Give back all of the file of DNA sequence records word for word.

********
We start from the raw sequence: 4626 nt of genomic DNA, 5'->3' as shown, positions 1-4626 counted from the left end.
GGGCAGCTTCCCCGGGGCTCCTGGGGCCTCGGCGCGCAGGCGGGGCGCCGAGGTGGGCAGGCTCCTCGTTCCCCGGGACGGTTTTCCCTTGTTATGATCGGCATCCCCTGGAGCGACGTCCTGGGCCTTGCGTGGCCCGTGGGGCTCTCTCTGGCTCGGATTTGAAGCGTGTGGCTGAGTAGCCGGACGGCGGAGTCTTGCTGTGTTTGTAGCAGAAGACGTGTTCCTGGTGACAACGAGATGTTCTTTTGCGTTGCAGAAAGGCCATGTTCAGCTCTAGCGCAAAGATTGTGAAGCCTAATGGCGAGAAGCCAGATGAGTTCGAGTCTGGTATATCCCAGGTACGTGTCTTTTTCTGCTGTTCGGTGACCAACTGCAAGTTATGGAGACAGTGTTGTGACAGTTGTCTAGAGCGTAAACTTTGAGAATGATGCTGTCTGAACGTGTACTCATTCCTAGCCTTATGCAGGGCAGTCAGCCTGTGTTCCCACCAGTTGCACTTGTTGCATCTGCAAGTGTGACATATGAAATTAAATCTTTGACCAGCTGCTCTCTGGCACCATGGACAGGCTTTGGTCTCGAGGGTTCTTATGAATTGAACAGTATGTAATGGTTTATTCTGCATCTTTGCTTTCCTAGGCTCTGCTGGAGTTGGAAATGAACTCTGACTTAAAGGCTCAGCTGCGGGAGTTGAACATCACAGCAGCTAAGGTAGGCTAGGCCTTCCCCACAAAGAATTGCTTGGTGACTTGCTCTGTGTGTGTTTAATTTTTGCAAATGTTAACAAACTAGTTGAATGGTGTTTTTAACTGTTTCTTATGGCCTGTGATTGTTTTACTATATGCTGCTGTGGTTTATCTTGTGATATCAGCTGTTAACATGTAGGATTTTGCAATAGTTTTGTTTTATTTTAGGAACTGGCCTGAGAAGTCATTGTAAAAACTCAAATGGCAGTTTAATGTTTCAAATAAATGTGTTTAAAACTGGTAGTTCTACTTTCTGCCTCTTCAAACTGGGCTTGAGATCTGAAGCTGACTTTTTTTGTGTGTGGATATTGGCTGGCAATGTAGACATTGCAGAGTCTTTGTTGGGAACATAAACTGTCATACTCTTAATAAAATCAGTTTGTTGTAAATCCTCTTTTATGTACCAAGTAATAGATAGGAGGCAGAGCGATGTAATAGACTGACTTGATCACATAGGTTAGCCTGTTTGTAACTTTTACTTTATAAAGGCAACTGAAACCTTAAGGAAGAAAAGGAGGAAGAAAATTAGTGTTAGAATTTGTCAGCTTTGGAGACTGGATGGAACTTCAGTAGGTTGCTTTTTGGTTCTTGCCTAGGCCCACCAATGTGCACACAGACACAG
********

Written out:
We start from the raw sequence: 4626 nt of genomic DNA, 5'->3' as shown, positions 1-4626 counted from the left end.
GGGCAGCTTCCCCGGGGCTCCTGGGGCCTCGGCGCGCAGGCGGGGCGCCGAGGTGGGCAGGCTCCTCGTTCCCCGGGACGGTTTTCCCTTGTTATGATCGGCATCCCCTGGAGCGACGTCCTGGGCCTTGCGTGGCCCGTGGGGCTCTCTCTGGCTCGGATTTGAAGCGTGTGGCTGAGTAGCCGGACGGCGGAGTCTTGCTGTGTTTGTAGCAGAAGACGTGTTCCTGGTGACAACGAGATGTTCTTTTGCGTTGCAGAAAGGCCATGTTCAGCTCTAGCGCAAAGATTGTGAAGCCTAATGGCGAGAAGCCAGATGAGTTCGAGTCTGGTATATCCCAGGTACGTGTCTTTTTCTGCTGTTCGGTGACCAACTGCAAGTTATGGAGACAGTGTTGTGACAGTTGTCTAGAGCGTAAACTTTGAGAATGATGCTGTCTGAACGTGTACTCATTCCTAGCCTTATGCAGGGCAGTCAGCCTGTGTTCCCACCAGTTGCACTTGTTGCATCTGCAAGTGTGACATATGAAATTAAATCTTTGACCAGCTGCTCTCTGGCACCATGGACAGGCTTTGGTCTCGAGGGTTCTTATGAATTGAACAGTATGTAATGGTTTATTCTGCATCTTTGCTTTCCTAGGCTCTGCTGGAGTTGGAAATGAACTCTGACTTAAAGGCTCAGCTGCGGGAGTTGAACATCACAGCAGCTAAGGTAGGCTAGGCCTTCCCCACAAAGAATTGCTTGGTGACTTGCTCTGTGTGTGTTTAATTTTTGCAAATGTTAACAAACTAGTTGAATGGTGTTTTTAACTGTTTCTTATGGCCTGTGATTGTTTTACTATATGCTGCTGTGGTTTATCTTGTGATATCAGCTGTTAACATGTAGGATTTTGCAATAGTTTTGTTTTATTTTAGGAACTGGCCTGAGAAGTCATTGTAAAAACTCAAATGGCAGTTTAATGTTTCAAATAAATGTGTTTAAAACTGGTAGTTCTACTTTCTGCCTCTTCAAACTGGGCTTGAGATCTGAAGCTGACTTTTTTTGTGTGTGGATATTGGCTGGCAATGTAGACATTGCAGAGTCTTTGTTGGGAACATAAACTGTCATACTCTTAATAAAATCAGTTTGTTGTAAATCCTCTTTTATGTACCAAGTAATAGATAGGAGGCAGAGCGATGTAATAGACTGACTTGATCACATAGGTTAGCCTGTTTGTAACTTTTACTTTATAAAGGCAACTGAAACCTTAAGGAAGAAAAGGAGGAAGAAAATTAGTGTTAGAATTTGTCAGCTTTGGAGACTGGATGGAACTTCAGTAGGTTGCTTTTTGGTTCTTGCCTAGGCCCACCAATGTGCACACAGACACAG